If you are in the business of selling fossil fuels, you may want to start looking for another line of work. First the president of the United States mandates the federal government to consider the social cost of carbon — a measure of how much damage burning fossil fuels does to the environment — and cancels a cherished transnational pipeline that would bring more of the dirtiest, vilest oil on the face of the Earth into the United States. Then America’s largest car company, General Motors, announces it will stop selling light duty vehicles powered by gasoline and diesel engines in less than 15 years.
But wait. It gets worse. According to The Guardian, S&P, the financial ratings company best known for maintaining the S&P 500 stock index, has warned 13 of the largest oil and gas companies in the world it may downgrade their credit rating within weeks because of increasing competition from renewable energy. The companies involved are Australia’s Woodside Petroleum as well as Chevron, Exxon Mobil, Imperial Oil, Royal Dutch Shell, Shell Energy North America, Canadian Natural Resources, ConocoPhillips, and France’s Total.
In addition, Chinese companies China Petrochemical Corp, China Petroleum & Chemical Corp, China National Offshore Oil Corp, and CNOOC are reportedly on the list of companies that could soon be downgraded. BP and Suncor are not on the list yet but could be in the future if the economic prospects for fossil fuels continue to erode.
S&P told the companies its has increased its risk rating for the entire oil and gas sector from “intermediate” to “moderately high” because the world is moving away from fossil fuels, which it thinks will lead to poor profitability and volatile prices. “In particular, we note significant challenges and uncertainties engendered by the energy transition, including market declines due to growth of renewables; pressures on profitability, specifically return on capital, as a result of high dollar capital investment levels over 2005-2015 and lower average oil and gas prices since 2014; and recent and potential oil and gas price volatility,” S&P said on Wednesday.
The downgrade, if it comes, will lower each company’s credit rating one notch. “This said, we cannot exclude a combination of the industry risk revision and other material factors leading to a two notch downgrade, especially given the potential for negative surprises after the Covid-19 impacts in 2020,” the announcement said. A two notch downgrade would put Woodside Petroleum at BBB-, just above junk status. A lower credit rating can make it harder or more expensive for companies to borrow money, The Guardian reports. Many fund managers will not invest in companies with a junk rating.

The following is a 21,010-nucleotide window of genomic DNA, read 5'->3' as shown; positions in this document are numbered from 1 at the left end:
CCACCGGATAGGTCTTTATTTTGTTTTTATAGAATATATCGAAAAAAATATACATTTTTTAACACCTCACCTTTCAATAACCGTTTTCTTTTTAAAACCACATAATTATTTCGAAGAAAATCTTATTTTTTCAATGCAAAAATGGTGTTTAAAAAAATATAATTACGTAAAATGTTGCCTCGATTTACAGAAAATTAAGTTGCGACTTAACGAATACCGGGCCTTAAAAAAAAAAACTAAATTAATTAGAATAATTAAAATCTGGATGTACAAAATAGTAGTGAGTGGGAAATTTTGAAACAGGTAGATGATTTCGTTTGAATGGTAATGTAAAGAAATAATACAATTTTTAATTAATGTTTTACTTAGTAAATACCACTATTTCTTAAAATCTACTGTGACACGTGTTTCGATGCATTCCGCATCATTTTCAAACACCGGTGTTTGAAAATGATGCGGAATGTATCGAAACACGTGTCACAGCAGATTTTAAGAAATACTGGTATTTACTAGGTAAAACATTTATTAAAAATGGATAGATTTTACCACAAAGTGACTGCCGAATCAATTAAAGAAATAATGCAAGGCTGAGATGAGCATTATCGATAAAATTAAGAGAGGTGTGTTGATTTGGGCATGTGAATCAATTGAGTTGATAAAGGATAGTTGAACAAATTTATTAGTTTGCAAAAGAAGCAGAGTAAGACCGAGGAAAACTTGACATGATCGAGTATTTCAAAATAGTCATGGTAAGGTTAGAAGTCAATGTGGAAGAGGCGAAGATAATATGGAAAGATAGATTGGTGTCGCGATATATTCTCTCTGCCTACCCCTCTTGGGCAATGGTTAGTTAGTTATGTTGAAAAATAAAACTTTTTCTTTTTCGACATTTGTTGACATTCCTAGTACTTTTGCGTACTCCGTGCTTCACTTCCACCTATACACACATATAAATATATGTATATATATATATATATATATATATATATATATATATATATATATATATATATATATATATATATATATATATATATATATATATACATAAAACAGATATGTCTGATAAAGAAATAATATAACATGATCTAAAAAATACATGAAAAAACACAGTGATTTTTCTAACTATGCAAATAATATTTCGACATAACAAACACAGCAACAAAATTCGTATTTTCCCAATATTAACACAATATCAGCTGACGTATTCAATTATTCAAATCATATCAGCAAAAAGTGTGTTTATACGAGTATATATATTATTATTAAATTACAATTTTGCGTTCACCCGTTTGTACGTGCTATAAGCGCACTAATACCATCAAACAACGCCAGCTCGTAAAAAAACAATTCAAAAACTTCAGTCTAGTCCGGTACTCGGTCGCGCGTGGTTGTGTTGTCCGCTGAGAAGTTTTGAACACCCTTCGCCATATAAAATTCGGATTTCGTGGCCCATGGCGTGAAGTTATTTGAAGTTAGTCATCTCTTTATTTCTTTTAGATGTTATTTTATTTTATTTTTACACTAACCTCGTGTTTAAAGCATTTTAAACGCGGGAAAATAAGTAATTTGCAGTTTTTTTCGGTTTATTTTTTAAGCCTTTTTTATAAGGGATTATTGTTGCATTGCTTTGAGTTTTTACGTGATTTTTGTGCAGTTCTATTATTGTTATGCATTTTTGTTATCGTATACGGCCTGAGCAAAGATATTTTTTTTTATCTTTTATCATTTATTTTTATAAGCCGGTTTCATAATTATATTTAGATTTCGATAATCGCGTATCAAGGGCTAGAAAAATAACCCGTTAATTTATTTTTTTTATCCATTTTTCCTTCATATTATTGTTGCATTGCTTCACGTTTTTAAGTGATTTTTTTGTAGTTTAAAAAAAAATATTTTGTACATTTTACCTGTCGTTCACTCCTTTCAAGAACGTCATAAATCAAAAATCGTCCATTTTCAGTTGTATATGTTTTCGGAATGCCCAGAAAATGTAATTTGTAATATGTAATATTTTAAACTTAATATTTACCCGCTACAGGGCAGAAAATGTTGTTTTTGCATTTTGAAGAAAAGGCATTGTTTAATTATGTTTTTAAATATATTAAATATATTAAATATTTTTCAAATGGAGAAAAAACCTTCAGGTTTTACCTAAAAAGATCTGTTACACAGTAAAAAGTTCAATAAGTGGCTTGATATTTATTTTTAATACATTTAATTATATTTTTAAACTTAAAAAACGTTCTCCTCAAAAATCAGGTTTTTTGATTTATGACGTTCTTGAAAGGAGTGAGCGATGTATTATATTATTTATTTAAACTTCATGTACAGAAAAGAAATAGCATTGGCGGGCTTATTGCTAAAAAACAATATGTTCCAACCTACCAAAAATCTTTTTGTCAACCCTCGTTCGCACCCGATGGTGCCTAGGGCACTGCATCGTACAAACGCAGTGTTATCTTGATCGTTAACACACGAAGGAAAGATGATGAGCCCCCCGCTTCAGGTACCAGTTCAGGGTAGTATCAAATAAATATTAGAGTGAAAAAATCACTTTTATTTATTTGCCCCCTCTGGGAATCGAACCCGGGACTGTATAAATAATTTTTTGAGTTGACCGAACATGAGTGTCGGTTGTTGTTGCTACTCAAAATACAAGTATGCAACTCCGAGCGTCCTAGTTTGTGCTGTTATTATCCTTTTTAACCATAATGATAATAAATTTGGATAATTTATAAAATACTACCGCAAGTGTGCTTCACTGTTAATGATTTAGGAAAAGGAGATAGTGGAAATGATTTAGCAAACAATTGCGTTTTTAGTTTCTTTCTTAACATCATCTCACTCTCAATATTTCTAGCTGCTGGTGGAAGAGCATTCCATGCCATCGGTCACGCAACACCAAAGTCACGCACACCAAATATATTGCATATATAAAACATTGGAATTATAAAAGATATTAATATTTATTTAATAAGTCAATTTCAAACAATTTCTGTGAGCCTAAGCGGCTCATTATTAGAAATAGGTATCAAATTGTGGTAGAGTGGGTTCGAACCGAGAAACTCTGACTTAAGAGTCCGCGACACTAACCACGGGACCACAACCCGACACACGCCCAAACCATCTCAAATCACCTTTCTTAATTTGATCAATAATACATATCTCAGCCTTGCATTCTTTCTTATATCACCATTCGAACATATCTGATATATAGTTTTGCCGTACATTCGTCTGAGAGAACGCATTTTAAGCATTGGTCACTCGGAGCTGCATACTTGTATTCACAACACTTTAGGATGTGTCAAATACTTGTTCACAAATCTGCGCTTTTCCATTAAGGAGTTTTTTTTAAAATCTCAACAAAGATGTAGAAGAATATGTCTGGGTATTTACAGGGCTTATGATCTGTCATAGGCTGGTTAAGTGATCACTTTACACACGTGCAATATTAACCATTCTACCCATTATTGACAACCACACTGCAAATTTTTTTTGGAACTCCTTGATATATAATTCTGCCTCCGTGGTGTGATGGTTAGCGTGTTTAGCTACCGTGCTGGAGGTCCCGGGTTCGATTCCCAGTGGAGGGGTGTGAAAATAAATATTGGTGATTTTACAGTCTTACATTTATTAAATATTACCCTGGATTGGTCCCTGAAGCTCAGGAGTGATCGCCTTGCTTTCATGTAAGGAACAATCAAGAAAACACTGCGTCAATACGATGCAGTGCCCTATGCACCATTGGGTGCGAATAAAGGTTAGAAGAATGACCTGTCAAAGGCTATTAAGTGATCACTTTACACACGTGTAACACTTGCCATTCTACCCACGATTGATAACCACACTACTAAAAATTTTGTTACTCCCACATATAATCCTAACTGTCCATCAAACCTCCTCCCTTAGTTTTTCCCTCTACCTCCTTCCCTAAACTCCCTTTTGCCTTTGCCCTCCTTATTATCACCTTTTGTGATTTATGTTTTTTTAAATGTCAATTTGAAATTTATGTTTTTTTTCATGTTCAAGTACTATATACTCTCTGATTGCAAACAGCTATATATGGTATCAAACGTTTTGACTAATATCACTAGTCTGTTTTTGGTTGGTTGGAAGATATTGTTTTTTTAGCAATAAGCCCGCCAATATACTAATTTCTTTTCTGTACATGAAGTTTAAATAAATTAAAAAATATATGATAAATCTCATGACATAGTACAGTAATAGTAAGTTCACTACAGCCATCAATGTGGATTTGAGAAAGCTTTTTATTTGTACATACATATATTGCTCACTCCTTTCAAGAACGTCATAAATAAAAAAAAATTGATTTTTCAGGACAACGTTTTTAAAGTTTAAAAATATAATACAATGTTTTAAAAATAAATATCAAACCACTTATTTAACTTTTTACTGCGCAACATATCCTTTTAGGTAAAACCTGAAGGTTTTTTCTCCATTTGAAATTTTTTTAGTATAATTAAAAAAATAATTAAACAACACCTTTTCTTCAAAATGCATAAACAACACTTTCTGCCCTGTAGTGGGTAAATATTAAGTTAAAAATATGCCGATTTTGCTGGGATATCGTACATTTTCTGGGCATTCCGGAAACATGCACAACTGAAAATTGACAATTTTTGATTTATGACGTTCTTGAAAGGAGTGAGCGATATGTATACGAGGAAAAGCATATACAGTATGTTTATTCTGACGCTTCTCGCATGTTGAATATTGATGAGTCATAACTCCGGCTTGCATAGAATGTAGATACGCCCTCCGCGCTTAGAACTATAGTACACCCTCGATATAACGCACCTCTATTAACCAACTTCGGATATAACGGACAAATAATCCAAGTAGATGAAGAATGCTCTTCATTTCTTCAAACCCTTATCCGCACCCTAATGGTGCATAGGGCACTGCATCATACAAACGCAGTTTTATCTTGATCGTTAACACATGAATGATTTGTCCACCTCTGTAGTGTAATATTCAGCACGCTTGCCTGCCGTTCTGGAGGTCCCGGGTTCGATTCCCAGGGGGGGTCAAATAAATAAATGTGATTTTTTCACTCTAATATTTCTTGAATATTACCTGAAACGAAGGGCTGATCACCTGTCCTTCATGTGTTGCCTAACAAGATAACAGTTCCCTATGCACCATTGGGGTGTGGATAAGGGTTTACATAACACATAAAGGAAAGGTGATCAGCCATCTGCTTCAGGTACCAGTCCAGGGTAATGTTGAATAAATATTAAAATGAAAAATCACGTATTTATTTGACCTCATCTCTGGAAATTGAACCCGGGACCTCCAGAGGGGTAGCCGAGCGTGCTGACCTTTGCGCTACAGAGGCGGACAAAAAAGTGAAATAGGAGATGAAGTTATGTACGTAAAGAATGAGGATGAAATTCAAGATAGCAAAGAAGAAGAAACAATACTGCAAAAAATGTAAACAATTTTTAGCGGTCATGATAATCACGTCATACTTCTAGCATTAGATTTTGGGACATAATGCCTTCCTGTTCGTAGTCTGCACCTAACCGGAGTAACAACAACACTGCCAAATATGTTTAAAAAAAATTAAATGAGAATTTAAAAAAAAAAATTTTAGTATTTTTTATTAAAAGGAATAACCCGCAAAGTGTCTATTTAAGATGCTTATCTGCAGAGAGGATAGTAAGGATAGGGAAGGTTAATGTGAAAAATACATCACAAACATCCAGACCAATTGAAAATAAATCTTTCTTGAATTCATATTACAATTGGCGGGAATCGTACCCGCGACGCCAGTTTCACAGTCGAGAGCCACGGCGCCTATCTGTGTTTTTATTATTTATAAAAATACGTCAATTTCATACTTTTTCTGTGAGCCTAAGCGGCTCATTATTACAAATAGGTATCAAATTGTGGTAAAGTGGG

BlackRock Piles On
Speaking of fund managers, BlackRock is the biggest fund manager on the planet. This week, its CEO, Larry Fink, warned his company might begin unloading its shares in big greenhouse gas emitters in an effort to support the goal of the Paris climate accords to limit global heating to 1.5 C. “I believe that the pandemic has presented such an existential crisis — such a stark reminder of our fragility — that it has driven us to confront the global threat of climate change more forcefully and to consider how, like the pandemic, it will alter our lives,” Fink said in a letter to corporate CEOs.
Those words are similar to those of President Biden, who signed a flurry of executive order this week committing the United States to taking bold action to address global heating, beginning with the elimination of federal subsidies for the fossil fuel industry. “We can’t wait any longer″ to address the climate crisis, Biden said. ”We see it with our own eyes. We know it in our bones. It is time to act.″ Apparently, some people are listening. Is this the beginning of the end for fossil fuels? It had better be.
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